Handling Unsolicited Advice



In my last post here, I talked about receiving advice from advisors, mentors, and people from whom we generally ask for counsel.

But we’ve all been on the receiving end of unsolicited advice. You know, when the well-meaning (or not so much) friend, family member, colleague, or opinionated acquaintance gives you their two cents about what you’re doing (or should be doing) with your job or life in general.

Truth is, there can be gems in those unsolicited advice too–if we open ourselves to discovering them.

But every now and again, we’ll come across the ones that seem to hit all the wrong buttons.

So, instead of feeling gracious for having received some word of wisdom, we feel as if someone has blindsided us, and trespassed on our private turf. Our defenses go up. We feel a variety of emotions following the interaction: annoyed, defensive, insulted, embarrassed, among others.

There are times in our lives when we become magnets to such unsolicited words of wisdom. Deciding to make a big change in your life, like switching careers?  Yep, definitely ripe moments for some of these well-meaning advice, and it’s best to be prepared for the influx of all kinds of points of view.

Here are a 5 things to keep in mind next time you find yourself in this position:

1. Who’s dishing out the unsolicited advice?

Does this person truly have your interest at heart? Does he/she have a unique perspective on the situation that’s worth listening to? Has she experienced something similar in the past, and can shed some light on some truths, no matter how difficult it may be to hear?

2. Can you simply ignore the advice, or must you respond?

At the end of the day, no one can force you to listen or follow an advice. Can you simply acknowledge the person, thank him for sharing his thoughts, and move on?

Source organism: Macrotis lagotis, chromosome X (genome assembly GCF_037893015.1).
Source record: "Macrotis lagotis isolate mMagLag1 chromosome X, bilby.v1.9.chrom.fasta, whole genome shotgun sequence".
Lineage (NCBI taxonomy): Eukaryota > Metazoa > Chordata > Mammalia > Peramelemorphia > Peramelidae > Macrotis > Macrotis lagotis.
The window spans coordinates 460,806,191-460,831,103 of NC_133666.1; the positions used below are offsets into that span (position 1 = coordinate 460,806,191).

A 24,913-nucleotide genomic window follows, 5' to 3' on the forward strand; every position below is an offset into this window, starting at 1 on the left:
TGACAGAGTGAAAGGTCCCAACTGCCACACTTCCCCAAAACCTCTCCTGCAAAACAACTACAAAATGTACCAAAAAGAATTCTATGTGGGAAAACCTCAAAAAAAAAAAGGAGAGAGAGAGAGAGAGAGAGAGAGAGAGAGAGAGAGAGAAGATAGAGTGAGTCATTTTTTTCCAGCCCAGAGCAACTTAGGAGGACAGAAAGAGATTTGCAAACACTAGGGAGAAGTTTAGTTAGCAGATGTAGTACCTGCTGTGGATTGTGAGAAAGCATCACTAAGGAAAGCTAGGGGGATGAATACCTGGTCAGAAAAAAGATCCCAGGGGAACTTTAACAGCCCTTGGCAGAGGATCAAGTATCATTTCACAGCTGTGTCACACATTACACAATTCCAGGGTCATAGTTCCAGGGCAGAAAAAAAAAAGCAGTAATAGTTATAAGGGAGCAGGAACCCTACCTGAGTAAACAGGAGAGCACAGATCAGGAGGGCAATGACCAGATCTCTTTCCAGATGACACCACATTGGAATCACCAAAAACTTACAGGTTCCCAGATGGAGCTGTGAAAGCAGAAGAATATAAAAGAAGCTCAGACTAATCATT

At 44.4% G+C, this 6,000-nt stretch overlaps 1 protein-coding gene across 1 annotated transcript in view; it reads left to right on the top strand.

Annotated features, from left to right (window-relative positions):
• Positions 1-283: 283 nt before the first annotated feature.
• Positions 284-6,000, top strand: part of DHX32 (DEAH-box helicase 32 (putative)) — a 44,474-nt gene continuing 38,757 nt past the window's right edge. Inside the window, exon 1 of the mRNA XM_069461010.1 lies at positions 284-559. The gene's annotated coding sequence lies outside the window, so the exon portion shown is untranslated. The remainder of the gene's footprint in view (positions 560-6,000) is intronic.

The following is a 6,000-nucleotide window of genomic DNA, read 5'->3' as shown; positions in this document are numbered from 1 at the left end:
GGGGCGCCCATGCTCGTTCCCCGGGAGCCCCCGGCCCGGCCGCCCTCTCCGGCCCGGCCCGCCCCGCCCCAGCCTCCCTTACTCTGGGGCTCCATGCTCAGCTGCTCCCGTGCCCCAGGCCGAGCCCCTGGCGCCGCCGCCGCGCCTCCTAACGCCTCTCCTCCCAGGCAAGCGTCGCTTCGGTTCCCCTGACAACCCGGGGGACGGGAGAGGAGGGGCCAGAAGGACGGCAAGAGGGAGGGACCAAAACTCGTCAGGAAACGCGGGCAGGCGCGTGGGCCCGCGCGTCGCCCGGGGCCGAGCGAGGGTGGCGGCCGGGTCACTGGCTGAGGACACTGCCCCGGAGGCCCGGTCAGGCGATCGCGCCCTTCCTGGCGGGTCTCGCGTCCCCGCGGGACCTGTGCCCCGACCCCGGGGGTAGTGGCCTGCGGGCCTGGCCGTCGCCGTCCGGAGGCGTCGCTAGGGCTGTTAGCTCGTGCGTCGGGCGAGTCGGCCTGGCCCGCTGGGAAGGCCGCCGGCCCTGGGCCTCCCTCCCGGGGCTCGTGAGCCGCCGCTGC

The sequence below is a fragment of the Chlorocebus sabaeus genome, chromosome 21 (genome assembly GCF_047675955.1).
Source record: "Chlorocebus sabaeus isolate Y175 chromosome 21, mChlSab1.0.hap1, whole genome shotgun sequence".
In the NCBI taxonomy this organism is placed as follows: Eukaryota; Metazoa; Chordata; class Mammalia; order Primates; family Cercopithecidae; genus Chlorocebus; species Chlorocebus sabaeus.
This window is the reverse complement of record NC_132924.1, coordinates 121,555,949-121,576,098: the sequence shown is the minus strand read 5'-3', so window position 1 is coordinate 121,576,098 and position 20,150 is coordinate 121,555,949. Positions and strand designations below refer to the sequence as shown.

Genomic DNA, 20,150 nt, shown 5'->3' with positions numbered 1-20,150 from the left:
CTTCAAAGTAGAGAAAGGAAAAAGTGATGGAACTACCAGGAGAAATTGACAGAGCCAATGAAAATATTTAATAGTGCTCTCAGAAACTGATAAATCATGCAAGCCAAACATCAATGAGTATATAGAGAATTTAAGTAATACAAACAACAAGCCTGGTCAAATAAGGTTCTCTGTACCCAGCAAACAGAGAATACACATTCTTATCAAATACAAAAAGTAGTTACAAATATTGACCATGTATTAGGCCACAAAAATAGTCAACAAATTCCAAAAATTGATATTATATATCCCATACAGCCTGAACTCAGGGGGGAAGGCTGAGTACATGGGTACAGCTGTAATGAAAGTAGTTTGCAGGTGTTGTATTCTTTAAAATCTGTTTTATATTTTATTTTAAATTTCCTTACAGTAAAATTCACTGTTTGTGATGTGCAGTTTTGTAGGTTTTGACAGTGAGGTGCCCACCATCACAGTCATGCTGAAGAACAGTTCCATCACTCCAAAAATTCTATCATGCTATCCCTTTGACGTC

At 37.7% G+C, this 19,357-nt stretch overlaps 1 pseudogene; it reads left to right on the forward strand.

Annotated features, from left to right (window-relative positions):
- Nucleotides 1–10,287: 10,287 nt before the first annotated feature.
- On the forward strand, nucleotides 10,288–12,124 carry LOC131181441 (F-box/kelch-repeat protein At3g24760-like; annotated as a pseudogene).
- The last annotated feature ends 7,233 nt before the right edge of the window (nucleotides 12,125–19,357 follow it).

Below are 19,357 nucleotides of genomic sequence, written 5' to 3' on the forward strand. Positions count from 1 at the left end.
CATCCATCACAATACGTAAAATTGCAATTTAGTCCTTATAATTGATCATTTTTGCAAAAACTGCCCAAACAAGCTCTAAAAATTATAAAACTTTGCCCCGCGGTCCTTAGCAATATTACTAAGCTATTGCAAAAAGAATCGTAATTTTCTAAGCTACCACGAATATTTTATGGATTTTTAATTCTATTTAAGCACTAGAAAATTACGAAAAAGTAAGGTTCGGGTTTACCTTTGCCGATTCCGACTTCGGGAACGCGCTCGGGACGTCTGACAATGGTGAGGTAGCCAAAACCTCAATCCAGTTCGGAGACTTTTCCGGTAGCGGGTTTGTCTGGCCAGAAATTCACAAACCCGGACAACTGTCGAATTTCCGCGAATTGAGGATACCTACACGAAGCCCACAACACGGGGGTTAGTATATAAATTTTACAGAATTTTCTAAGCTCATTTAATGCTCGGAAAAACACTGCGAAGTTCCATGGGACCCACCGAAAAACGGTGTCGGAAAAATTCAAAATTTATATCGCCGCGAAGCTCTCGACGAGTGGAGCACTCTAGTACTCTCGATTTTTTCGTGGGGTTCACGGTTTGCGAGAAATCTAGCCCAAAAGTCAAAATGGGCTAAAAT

You’ll find that often, there isn’t any need to provide a response or explanation for your actions or decisions.

3. Remember that the advice is always given through the advisor’s filters.

Every advice you’ll hear (including the ones in this note), is shared through the giver’s world view and his own filters. Someone who sees the world as glass half-empty will tend to look at risks, whereas someone who shows up with a glass half-full point of view, always sees the opportunities.

Understanding that a person’s advice is at least partly about them, will save you from taking things personally and being inadvertently hurt in the process.

4. Find a way to get the sting out.

Sometimes, the advice rubs you in all the wrong places, and stings. If you truly can’t find anything worth harvesting, and it’s simply doing damage to your mindset and confidence-level, then you must do everything you can to avoid letting the advice stick.

The worst thing is to let the person’s words find a home in your head, and become another negative voice back there. If you aren’t able to shake it off by yourself, talk to a friend, or another mentor, your therapist even, if you have one. Don’t let their words find a home.

5. Be gracious.

Assume the best in people, and thank the person for his time and the effort he took to share his thoughts. Best case scenario, the unsolicited advice is helpful and you find some value in it. If not? Change the topic of conversation or simply walk away from it. Remember #3 above, and if it really bites,  #4.

About the Author: Lou Blaser is the Chief Ambition Prod at Second Breaks. She is a change and strategy advisor, who helps people get unstuck from their stalled Plan A careers.


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